What a Find!

It’s not that I’ve never seen one before. I’ve seen hundreds. Maybe thousands. We have dozens of them at the Nature Center – sitting out for visitors to touch…

It’s just that I had never found one myself in the woods…

Friday was my day: tromping around Spatterdock Pond, looking to see if there were still any signs of the River Otter. (The kids saw slides and rolls there Monday.) I found mink tracks… but no otter signs.

But what’s this? under a tree, tracks leading up to it, the snow all melted down where the animal had slept… and there, poking out of the snow… my very first… (can you guess?)

…Deer Antler! I was so excited, I forgot to take a picture in situ. I picked it up, brushed snow away, and examined it. A real beauty. It will take up a space about 10 X 11 inches on the shelf. A tape along the curve of the main beam measures 18 inches.


If you want to learn a lot about antlers, you should definitely click on the link below.  I won’t even attempt to summarize everything, but here are a few tidbits that I found particularly interesting:

  • When the antlers start growing in the spring, they are made of cartiledge, blood vessels and nerve tissue and covered with fuzzy skin called velvet.  According to one source I read, bucks in velvet are sensitive and protective of their antlers.
  • In the fall, the soft tissue is converted to hard bone as minerals are deposited in the cartiledge matrix.
  • Antlers can grow very fast – as much as an inch a day.  To provide the developing antler with enough minerals, the body sometimes robs the skeletal system creating a condition known as physiological or temporary osteoporosis.  Most of the minerals come from the ribs and shoulder blades which can lose as much as 40% of their calcium content.  Through diet, the minerals are generally replaced by September.
  • Older bucks lose their antlers from December through February.  Younger bucks may hang on to theirs until March or April.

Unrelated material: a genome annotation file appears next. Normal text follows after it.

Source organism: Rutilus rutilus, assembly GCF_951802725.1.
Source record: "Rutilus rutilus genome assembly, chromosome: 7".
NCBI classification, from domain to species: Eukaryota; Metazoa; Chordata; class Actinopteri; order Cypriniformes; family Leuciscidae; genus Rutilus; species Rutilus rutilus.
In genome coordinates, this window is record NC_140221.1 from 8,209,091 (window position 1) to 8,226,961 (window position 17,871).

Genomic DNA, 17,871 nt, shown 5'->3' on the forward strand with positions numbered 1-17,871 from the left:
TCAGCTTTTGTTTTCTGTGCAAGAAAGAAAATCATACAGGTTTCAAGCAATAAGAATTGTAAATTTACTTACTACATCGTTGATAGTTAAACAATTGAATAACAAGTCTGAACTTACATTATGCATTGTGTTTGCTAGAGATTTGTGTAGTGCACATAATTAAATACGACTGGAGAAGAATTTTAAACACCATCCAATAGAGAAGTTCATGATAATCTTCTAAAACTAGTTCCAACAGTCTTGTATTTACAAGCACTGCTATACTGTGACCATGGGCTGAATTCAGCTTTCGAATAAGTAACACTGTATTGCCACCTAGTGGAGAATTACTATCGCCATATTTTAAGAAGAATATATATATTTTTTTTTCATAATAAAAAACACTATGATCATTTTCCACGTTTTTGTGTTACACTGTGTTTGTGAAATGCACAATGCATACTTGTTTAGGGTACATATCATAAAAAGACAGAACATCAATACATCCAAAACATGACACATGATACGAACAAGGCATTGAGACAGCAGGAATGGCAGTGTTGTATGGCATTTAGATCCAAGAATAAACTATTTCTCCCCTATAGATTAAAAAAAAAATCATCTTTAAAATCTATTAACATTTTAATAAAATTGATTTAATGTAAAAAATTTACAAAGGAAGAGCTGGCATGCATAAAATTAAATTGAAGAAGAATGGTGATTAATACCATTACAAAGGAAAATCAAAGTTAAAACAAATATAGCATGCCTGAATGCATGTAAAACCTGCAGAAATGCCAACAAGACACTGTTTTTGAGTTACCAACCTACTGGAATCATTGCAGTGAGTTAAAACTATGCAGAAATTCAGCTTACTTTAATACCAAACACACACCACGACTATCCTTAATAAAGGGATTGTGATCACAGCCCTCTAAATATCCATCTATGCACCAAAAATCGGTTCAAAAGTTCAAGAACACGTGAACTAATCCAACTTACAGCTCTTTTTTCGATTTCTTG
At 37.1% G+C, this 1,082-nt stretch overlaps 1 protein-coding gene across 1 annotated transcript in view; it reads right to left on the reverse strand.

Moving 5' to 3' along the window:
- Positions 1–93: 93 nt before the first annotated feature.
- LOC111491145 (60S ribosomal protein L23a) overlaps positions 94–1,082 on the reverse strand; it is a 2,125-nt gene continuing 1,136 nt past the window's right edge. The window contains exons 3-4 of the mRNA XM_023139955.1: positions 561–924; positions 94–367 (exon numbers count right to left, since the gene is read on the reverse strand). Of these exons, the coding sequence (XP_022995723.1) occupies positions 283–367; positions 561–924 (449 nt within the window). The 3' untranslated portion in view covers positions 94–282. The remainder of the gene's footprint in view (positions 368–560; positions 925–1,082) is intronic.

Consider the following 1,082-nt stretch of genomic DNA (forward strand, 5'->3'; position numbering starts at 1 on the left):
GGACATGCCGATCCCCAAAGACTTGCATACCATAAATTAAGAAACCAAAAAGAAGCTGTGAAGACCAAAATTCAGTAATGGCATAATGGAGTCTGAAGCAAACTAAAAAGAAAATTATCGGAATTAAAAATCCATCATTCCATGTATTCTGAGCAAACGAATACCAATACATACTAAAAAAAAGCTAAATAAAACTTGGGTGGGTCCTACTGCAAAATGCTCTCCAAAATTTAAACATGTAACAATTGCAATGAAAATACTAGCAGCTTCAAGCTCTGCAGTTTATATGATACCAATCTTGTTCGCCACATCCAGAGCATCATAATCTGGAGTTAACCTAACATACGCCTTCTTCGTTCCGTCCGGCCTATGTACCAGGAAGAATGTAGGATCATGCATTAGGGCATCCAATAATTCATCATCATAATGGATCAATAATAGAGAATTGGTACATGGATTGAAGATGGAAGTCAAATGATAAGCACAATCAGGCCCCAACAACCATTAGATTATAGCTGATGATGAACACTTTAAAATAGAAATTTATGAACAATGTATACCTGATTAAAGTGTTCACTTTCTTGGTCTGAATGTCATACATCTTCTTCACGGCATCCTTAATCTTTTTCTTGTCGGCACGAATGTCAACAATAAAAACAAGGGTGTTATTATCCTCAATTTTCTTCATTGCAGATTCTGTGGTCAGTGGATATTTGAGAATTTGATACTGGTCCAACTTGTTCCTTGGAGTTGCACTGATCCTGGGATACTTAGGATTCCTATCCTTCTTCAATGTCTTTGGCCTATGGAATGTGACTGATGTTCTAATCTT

Over the years I have marveled at the fact that I had never found antlers in the woods.  You would think that with the amount of time I spend out there and with the size of our local deer population, I would find them all over the place…  But this was my first.  And I’m so excited!

Learn (a LOT) More:

8 thoughts on “What a Find!

  1. Congratulations for breaking the ice! I also enjoy it when I find an antler. Usually I find them in late winter, but last year when hunting in the fall. my son and I found several too.

  2. Part of the reason they are hard to find is they are prized by small rodents for the calcium. There are places they are more likely to be found (wintering quarters are sometimes different for deer). Some people go looking for them every spring.

  3. I’ve never found an antler, but I did find a lower jaw bone a few days ago. I don’t think that would look so nice over my fireplace though – if I even had a fireplace, that is.

    I didn’t know that about the temporary osteoporosis, that’s quite something. I’m glad us humans don’t have to go through that!

  4. Great find! A friend told me I would many miles before I found a moose antler. I did. I always dreamed of finding a deer antler and after I found my first one, it seemed like they were everywhere. Now I have over 75.
    Enjoy the hunt, it will lead to some great times outside.

  5. Neither have I ever had this exciting pleasure! But my Ranger friend and mentor has tons of them and finds them all the time! Congratulations to you! Hope you find many more now that you’ve found your first. ~karen
    PS-Rec’d my book, Winter Fungi, in the mail and just love it! Well done!

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